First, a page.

The Real Reason People In Bermuda Fly Kites On Good Friday

Good Friday in Bermuda is usually a pretty big deal. People like to mark the Friday before Easter with dancing, games, and snacking on a traditional meal of codfish and cakes (via Bermuda Attractions). Another tradition that brings the community together? Flying kites. Each year, people will gather to fly kites of all shapes and sizes. The kites usually constructed out of tissue paper glued onto wood or bamboo pieces, then fashioned with a long tail and attached to an even longer string to guide the kite. These kites are special — many will be adorned with a religious sign of the cross. Across Bermuda's seven islands, about 40% of people identify with a specific religion, and Methodist, Roman Catholic, and Anglican are the most popular religious groups (via Britannica).

Bermuda Attractions reports that today, the kite-flying festival features a contest, with categories including best traditional Bermuda kite, smallest and biggest kites, ugliest kite, and an award for the kite that soars the highest. The event is fun for the whole family, complete with an Easter egg hunt, wheelbarrow race, egg and spoon race, three-legged race, and games of marbles. And don't forget the food, of course: There is a fishcake eating contest, too. And in recent years, this kite festival has been featured at Horseshoe Bay, complete with dance parties and live music. So what is this kite-flying tradition — is it still celebrated today? And where did it come from in the first place?

Culture of kites

Per Bermuda Connections, in the past, kites were made from newspaper pages, brown paper, or notebook pages, and fashioned together with flour mixed with water to form glue. Even dating back to the 1800s, however, these kites were impressive – - some were reportedly 20 feet long. However, these days, most people buy their kites, or make their own at home with more modern materials. Some locals have said that it is almost taboo to not know how to fashion a kite, because the hobby has been ingrained in the culture for such a long time. One more recent trend is "hummer" kites, also known as buzzards or Somerset kites, which emit musical notes as they float through the breeze. They are known to sound similar to a clarinet, bringing naturally-made music to the festival.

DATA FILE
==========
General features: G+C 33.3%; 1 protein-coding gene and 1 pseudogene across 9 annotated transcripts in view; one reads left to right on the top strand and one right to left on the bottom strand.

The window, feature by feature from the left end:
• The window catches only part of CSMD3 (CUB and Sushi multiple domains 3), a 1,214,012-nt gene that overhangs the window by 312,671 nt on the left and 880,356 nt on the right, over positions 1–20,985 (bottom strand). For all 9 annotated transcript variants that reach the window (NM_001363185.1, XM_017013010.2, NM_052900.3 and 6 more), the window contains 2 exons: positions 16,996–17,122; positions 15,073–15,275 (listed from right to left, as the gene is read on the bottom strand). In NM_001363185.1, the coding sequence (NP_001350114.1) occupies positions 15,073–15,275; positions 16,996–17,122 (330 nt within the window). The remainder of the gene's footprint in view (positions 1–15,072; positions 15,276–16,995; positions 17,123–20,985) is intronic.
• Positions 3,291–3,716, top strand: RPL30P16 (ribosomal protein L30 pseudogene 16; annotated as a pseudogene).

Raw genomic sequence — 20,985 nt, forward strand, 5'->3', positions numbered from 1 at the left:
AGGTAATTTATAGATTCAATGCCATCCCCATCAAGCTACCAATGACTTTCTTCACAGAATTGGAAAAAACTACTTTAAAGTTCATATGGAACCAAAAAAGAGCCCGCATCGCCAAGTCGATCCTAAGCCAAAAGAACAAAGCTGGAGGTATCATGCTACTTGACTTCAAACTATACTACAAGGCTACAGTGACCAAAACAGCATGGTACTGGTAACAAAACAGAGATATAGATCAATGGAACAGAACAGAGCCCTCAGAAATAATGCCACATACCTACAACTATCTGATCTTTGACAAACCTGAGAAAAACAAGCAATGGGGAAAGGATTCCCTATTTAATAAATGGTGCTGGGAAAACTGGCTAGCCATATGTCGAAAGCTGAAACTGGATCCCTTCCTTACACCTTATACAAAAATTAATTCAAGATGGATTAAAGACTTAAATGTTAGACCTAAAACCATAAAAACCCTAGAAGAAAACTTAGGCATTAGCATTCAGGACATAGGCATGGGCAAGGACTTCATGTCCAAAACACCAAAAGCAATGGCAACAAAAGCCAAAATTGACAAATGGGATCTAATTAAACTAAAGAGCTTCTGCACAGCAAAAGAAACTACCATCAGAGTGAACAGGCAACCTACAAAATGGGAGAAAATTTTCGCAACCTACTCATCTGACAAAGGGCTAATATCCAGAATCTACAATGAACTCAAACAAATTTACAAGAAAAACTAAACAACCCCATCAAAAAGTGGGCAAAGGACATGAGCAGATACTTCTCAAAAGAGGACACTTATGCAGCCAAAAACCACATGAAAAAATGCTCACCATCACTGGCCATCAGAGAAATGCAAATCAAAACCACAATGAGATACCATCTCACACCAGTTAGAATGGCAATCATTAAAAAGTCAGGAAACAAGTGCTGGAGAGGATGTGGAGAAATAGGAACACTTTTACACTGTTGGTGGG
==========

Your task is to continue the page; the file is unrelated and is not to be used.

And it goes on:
So back to the reason for these kites: Britannica reports that in the Christian faith, it is believed that Jesus rose to heaven 40 days after his Easter resurrection. The event is marked on the Christian calendar as the Feast of the Ascension. Bermuda folklore ties kites to religious belief.

The real reason Bermudans fly kites

According to Time, one traditional origin story relates that a Sunday school teacher was trying to explain the Ascension. The class was having trouble understanding the lesson. Bermuda Attractions says the teacher created a kite upon which Jesus' picture was drawn. The kite was sent aloft and then freed from its string to soar out of sight, as a way of teaching children about the Ascension of Jesus. That having been said, Bermuda Connections points out that no one really knows how the tradition started, or why; just that it's an eagerly awaited festival in Bermudan society. And Good Friday is marked before Easter, and Ascension after.

Just as in many other parts of the world, an origin story lost in the mists of time is no excuse not to come together for a festive occasion. The Good Friday kite festival continues on each year, celebrating a holy tale with fun kite festivals, good food, and lots of fun for the whole family.